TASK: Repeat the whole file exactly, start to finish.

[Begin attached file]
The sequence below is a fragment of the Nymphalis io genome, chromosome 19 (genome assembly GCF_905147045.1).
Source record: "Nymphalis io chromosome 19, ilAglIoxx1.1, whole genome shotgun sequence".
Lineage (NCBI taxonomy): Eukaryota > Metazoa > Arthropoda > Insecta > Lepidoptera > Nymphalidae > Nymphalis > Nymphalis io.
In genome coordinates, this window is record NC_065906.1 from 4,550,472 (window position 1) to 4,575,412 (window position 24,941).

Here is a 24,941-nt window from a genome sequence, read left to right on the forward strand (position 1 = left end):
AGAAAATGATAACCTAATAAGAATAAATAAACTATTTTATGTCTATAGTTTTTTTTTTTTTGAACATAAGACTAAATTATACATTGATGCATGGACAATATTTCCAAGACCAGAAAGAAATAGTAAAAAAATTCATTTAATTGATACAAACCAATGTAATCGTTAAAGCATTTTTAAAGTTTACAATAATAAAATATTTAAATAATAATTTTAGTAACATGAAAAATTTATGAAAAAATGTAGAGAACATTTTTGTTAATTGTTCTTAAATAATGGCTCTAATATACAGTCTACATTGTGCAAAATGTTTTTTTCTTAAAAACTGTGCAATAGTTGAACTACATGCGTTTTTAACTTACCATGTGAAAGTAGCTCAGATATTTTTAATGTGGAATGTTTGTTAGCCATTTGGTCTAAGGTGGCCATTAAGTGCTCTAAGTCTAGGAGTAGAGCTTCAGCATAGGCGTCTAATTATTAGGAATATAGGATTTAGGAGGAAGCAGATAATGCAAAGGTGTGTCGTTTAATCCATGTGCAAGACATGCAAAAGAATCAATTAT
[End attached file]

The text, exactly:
The sequence below is a fragment of the Nymphalis io genome, chromosome 19 (genome assembly GCF_905147045.1).
Source record: "Nymphalis io chromosome 19, ilAglIoxx1.1, whole genome shotgun sequence".
Lineage (NCBI taxonomy): Eukaryota > Metazoa > Arthropoda > Insecta > Lepidoptera > Nymphalidae > Nymphalis > Nymphalis io.
In genome coordinates, this window is record NC_065906.1 from 4,550,472 (window position 1) to 4,575,412 (window position 24,941).

Here is a 24,941-nt window from a genome sequence, read left to right on the forward strand (position 1 = left end):
AGAAAATGATAACCTAATAAGAATAAATAAACTATTTTATGTCTATAGTTTTTTTTTTTTTGAACATAAGACTAAATTATACATTGATGCATGGACAATATTTCCAAGACCAGAAAGAAATAGTAAAAAAATTCATTTAATTGATACAAACCAATGTAATCGTTAAAGCATTTTTAAAGTTTACAATAATAAAATATTTAAATAATAATTTTAGTAACATGAAAAATTTATGAAAAAATGTAGAGAACATTTTTGTTAATTGTTCTTAAATAATGGCTCTAATATACAGTCTACATTGTGCAAAATGTTTTTTTCTTAAAAACTGTGCAATAGTTGAACTACATGCGTTTTTAACTTACCATGTGAAAGTAGCTCAGATATTTTTAATGTGGAATGTTTGTTAGCCATTTGGTCTAAGGTGGCCATTAAGTGCTCTAAGTCTAGGAGTAGAGCTTCAGCATAGGCGTCTAATTATTAGGAATATAGGATTTAGGAGGAAGCAGATAATGCAAAGGTGTGTCGTTTAATCCATGTGCAAGACATGCAAAAGAATCAATTAT